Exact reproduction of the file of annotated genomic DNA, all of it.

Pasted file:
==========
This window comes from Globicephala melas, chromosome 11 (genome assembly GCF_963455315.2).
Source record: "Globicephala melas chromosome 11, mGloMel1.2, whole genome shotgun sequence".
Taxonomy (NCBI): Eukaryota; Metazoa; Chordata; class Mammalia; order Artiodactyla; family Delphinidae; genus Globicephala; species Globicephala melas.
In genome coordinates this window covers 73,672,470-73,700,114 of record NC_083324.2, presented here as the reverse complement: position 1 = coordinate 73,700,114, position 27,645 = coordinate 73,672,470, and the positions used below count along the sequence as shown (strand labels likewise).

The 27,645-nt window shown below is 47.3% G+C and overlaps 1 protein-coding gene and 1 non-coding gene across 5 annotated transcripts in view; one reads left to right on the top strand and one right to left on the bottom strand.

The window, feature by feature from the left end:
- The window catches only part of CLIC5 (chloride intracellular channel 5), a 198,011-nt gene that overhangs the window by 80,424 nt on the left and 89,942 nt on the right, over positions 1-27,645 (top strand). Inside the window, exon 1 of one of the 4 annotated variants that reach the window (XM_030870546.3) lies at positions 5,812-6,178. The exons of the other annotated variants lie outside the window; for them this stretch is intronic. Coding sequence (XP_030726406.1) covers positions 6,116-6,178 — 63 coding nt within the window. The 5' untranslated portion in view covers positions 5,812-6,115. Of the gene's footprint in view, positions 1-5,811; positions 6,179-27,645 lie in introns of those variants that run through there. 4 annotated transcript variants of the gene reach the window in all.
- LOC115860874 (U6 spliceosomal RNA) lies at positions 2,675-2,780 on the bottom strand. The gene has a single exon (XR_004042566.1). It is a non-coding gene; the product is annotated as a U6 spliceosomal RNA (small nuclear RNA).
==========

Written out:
This window comes from Globicephala melas, chromosome 11 (genome assembly GCF_963455315.2).
Source record: "Globicephala melas chromosome 11, mGloMel1.2, whole genome shotgun sequence".
Taxonomy (NCBI): Eukaryota; Metazoa; Chordata; class Mammalia; order Artiodactyla; family Delphinidae; genus Globicephala; species Globicephala melas.
In genome coordinates this window covers 73,672,470-73,700,114 of record NC_083324.2, presented here as the reverse complement: position 1 = coordinate 73,700,114, position 27,645 = coordinate 73,672,470, and the positions used below count along the sequence as shown (strand labels likewise).

The 27,645-nt window shown below is 47.3% G+C and overlaps 1 protein-coding gene and 1 non-coding gene across 5 annotated transcripts in view; one reads left to right on the top strand and one right to left on the bottom strand.

The window, feature by feature from the left end:
- The window catches only part of CLIC5 (chloride intracellular channel 5), a 198,011-nt gene that overhangs the window by 80,424 nt on the left and 89,942 nt on the right, over positions 1-27,645 (top strand). Inside the window, exon 1 of one of the 4 annotated variants that reach the window (XM_030870546.3) lies at positions 5,812-6,178. The exons of the other annotated variants lie outside the window; for them this stretch is intronic. Coding sequence (XP_030726406.1) covers positions 6,116-6,178 — 63 coding nt within the window. The 5' untranslated portion in view covers positions 5,812-6,115. Of the gene's footprint in view, positions 1-5,811; positions 6,179-27,645 lie in introns of those variants that run through there. 4 annotated transcript variants of the gene reach the window in all.
- LOC115860874 (U6 spliceosomal RNA) lies at positions 2,675-2,780 on the bottom strand. The gene has a single exon (XR_004042566.1). It is a non-coding gene; the product is annotated as a U6 spliceosomal RNA (small nuclear RNA).